A wedding photographer's tools: The 12mm fisheye lens
If the 24-70mm f2.8 is the main workhorse in most wedding photographers’ camera bag, the fisheye lens may seem a very odd one to use at a wedding! I tend to think of the photos from my different lenses like ingredients in a meal: if the 24-70 is meat or potatoes, the fisheye is definitely a strong herb or spice – to be used sparingly but can add huge interest and flavour.
The Fisheye lens I use with my Nikons is the Samyang 12mm 2.8. This lens offers amazing sharpness, and is great value for money. It is a manual lens when it comes to focussing, but that is not nearly as critical with extreme wide angle lenses as so much is going to be in focus anyway. Although sharp at f2.8, I tend to use it at f4 or 5.6. My only criticisms of it would be that it seems to shoot less bright than my Nikon lenses (if I am using -0.3EV on the 24-70 I will go to +0.3 with the fisheye) and the colour tone is a tad bluer than the Nikkors. That can all be dealt with in Photoshop, though.
A wedding photographer's tools: What is a fisheye lens?
What exactly is a fisheye lens? The term was first used in 1906 by American physicist and inventor Robert W. Wood, based on the angle of view that a fisheye sees underwater. Most descriptions of fisheyes emphasise severe distortion, but I tend not to see them in quite that way.
A fisheye lens is an extremely wide angle lens. Many budding photographers are obsessed with very long, telephoto lenses, but the real magic and technical challenge of lens making seems to me to be at the wide end.
A lens has to “map” a 3D scene onto a flat film or sensor. The wider the angle, the harder it is to squeeze the outside of the shot onto your sensor. A standard, or “rectilinear” wide angle lens keeps straight lines straight, but to do that in a wide field of view it has to increase the apparent size of objects at the edge of the image. That is in itself a kind of severe distortion, but our eyes don’t see it as such if the lines are straight – until the bridesmaid at the edge of the picture looks like a rugby forward!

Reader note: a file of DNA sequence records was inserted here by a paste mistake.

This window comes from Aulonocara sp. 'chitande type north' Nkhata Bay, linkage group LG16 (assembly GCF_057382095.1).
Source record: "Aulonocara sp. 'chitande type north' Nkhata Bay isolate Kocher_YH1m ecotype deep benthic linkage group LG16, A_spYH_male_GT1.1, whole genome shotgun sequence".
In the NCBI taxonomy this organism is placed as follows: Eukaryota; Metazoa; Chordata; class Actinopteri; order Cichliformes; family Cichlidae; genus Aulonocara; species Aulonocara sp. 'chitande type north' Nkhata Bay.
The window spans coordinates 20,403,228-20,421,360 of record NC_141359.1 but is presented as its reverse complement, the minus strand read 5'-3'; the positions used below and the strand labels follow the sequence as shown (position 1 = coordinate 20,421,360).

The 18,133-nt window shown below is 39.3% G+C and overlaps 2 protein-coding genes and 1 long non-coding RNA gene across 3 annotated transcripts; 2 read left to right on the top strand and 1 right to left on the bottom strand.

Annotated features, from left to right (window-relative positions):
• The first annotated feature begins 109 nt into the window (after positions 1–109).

I tend to think of the fisheye as a wide angle which, yes, curves the straight lines, but avoids that size distortion. The church may seem very curvy – but the bridesmaid is her proper size! There is a lot to be said for that.
These days, anyone can take the fish out of a fisheye
That isn’t the whole story, though. These days, anyone can take the fish out of a fisheye. As soon as you pull your images onto a computer, you have the option of applying lens corrections. All lenses need them, but fisheyes have the option of being “corrected” to the point where they become rectilinear.
The fully rectilinear correction of my Samyang fisheye is not pretty, but there are in-between the extremes compromises available. Without fully pulling the lines straight, they can be straightened enough to basically fool the eye, without significantly losing quality or all the benefits of having your subjects at a reasonable size. Check out the next two sample shots.
A wedding photographer's tools: So how do you use the fisheye at weddings?
Weddings are about the bride and groom, and as such lenses like the 24-70 and longer are going to dominate when it comes to the classic portraits – the mantlepiece shots. But weddings are also about the whole gathered company, and they are often about great buildings and beautiful surroundings. And that is where wide angle lenses come into their own. I want to put the bride and groom into their context in the church, and in the crowd of guests. The fisheye is more useful than many people realise.
Three in the same wedding (St Mary de Haura Church, Shoreham by Sea) showing different levels of correction, and the way a fisheye can take in so much of a beautiful vaulted roof.
Finally, a favourite group shot. Where no buildings are in shot, with those unnatural straight lines, there is greater freedom to use a fisheye, provided you work with it at or near the horizontal. This is a crop-in on a moment when the big group broke down as everyone played with bubbles. A Canterbury, Kent, wedding.
The fisheye is never going to be my dominant wedding lens. But at most weddings, my Samyang takes some shots that make the final cut. I love this lens, and I think a lot of my wedding photography clients love its results too – even though they may not be aware of quite what. special lens was used!